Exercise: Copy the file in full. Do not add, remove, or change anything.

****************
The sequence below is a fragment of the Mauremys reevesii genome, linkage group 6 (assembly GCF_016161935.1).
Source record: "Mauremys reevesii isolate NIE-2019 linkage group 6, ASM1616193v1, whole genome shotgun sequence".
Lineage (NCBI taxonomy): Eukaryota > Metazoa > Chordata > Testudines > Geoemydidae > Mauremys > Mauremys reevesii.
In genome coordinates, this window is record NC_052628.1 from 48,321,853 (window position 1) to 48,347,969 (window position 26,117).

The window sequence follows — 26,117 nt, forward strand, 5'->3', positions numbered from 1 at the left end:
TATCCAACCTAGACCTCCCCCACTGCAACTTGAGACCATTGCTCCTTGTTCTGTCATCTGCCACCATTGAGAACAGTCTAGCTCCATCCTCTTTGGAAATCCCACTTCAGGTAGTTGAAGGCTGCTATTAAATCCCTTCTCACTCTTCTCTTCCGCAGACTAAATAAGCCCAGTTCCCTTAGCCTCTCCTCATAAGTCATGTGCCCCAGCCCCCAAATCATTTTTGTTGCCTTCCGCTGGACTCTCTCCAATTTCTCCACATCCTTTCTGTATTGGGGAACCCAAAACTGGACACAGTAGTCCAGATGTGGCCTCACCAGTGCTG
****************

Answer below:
The sequence below is a fragment of the Mauremys reevesii genome, linkage group 6 (assembly GCF_016161935.1).
Source record: "Mauremys reevesii isolate NIE-2019 linkage group 6, ASM1616193v1, whole genome shotgun sequence".
Lineage (NCBI taxonomy): Eukaryota > Metazoa > Chordata > Testudines > Geoemydidae > Mauremys > Mauremys reevesii.
In genome coordinates, this window is record NC_052628.1 from 48,321,853 (window position 1) to 48,347,969 (window position 26,117).

The window sequence follows — 26,117 nt, forward strand, 5'->3', positions numbered from 1 at the left end:
TATCCAACCTAGACCTCCCCCACTGCAACTTGAGACCATTGCTCCTTGTTCTGTCATCTGCCACCATTGAGAACAGTCTAGCTCCATCCTCTTTGGAAATCCCACTTCAGGTAGTTGAAGGCTGCTATTAAATCCCTTCTCACTCTTCTCTTCCGCAGACTAAATAAGCCCAGTTCCCTTAGCCTCTCCTCATAAGTCATGTGCCCCAGCCCCCAAATCATTTTTGTTGCCTTCCGCTGGACTCTCTCCAATTTCTCCACATCCTTTCTGTATTGGGGAACCCAAAACTGGACACAGTAGTCCAGATGTGGCCTCACCAGTGCTG